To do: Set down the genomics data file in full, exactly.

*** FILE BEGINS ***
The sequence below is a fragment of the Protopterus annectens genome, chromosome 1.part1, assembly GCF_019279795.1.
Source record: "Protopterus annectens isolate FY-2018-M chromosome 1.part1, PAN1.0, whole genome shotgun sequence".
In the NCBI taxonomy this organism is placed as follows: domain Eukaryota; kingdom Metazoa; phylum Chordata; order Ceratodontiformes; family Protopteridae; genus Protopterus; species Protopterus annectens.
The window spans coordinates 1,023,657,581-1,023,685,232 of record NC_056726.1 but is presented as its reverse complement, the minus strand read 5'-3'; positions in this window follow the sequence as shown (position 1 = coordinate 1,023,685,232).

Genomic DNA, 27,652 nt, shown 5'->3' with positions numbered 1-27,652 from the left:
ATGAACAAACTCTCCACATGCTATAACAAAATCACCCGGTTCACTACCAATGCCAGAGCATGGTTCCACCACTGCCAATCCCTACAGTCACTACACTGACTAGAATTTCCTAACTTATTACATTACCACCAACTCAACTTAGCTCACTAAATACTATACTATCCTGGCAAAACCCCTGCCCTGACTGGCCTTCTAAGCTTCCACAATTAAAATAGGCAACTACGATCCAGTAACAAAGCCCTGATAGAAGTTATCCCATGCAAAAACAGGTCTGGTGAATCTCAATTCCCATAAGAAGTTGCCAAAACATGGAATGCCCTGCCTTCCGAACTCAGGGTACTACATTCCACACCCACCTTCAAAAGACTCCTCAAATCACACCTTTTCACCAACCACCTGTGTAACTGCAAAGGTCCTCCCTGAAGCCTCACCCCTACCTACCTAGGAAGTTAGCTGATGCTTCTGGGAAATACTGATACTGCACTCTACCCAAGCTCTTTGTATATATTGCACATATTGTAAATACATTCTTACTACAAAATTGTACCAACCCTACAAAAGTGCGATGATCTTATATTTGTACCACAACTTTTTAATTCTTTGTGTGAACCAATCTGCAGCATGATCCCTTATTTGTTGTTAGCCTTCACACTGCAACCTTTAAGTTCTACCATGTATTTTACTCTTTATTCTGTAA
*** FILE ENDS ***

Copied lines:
The sequence below is a fragment of the Protopterus annectens genome, chromosome 1.part1, assembly GCF_019279795.1.
Source record: "Protopterus annectens isolate FY-2018-M chromosome 1.part1, PAN1.0, whole genome shotgun sequence".
In the NCBI taxonomy this organism is placed as follows: domain Eukaryota; kingdom Metazoa; phylum Chordata; order Ceratodontiformes; family Protopteridae; genus Protopterus; species Protopterus annectens.
The window spans coordinates 1,023,657,581-1,023,685,232 of record NC_056726.1 but is presented as its reverse complement, the minus strand read 5'-3'; positions in this window follow the sequence as shown (position 1 = coordinate 1,023,685,232).

Genomic DNA, 27,652 nt, shown 5'->3' with positions numbered 1-27,652 from the left:
ATGAACAAACTCTCCACATGCTATAACAAAATCACCCGGTTCACTACCAATGCCAGAGCATGGTTCCACCACTGCCAATCCCTACAGTCACTACACTGACTAGAATTTCCTAACTTATTACATTACCACCAACTCAACTTAGCTCACTAAATACTATACTATCCTGGCAAAACCCCTGCCCTGACTGGCCTTCTAAGCTTCCACAATTAAAATAGGCAACTACGATCCAGTAACAAAGCCCTGATAGAAGTTATCCCATGCAAAAACAGGTCTGGTGAATCTCAATTCCCATAAGAAGTTGCCAAAACATGGAATGCCCTGCCTTCCGAACTCAGGGTACTACATTCCACACCCACCTTCAAAAGACTCCTCAAATCACACCTTTTCACCAACCACCTGTGTAACTGCAAAGGTCCTCCCTGAAGCCTCACCCCTACCTACCTAGGAAGTTAGCTGATGCTTCTGGGAAATACTGATACTGCACTCTACCCAAGCTCTTTGTATATATTGCACATATTGTAAATACATTCTTACTACAAAATTGTACCAACCCTACAAAAGTGCGATGATCTTATATTTGTACCACAACTTTTTAATTCTTTGTGTGAACCAATCTGCAGCATGATCCCTTATTTGTTGTTAGCCTTCACACTGCAACCTTTAAGTTCTACCATGTATTTTACTCTTTATTCTGTAA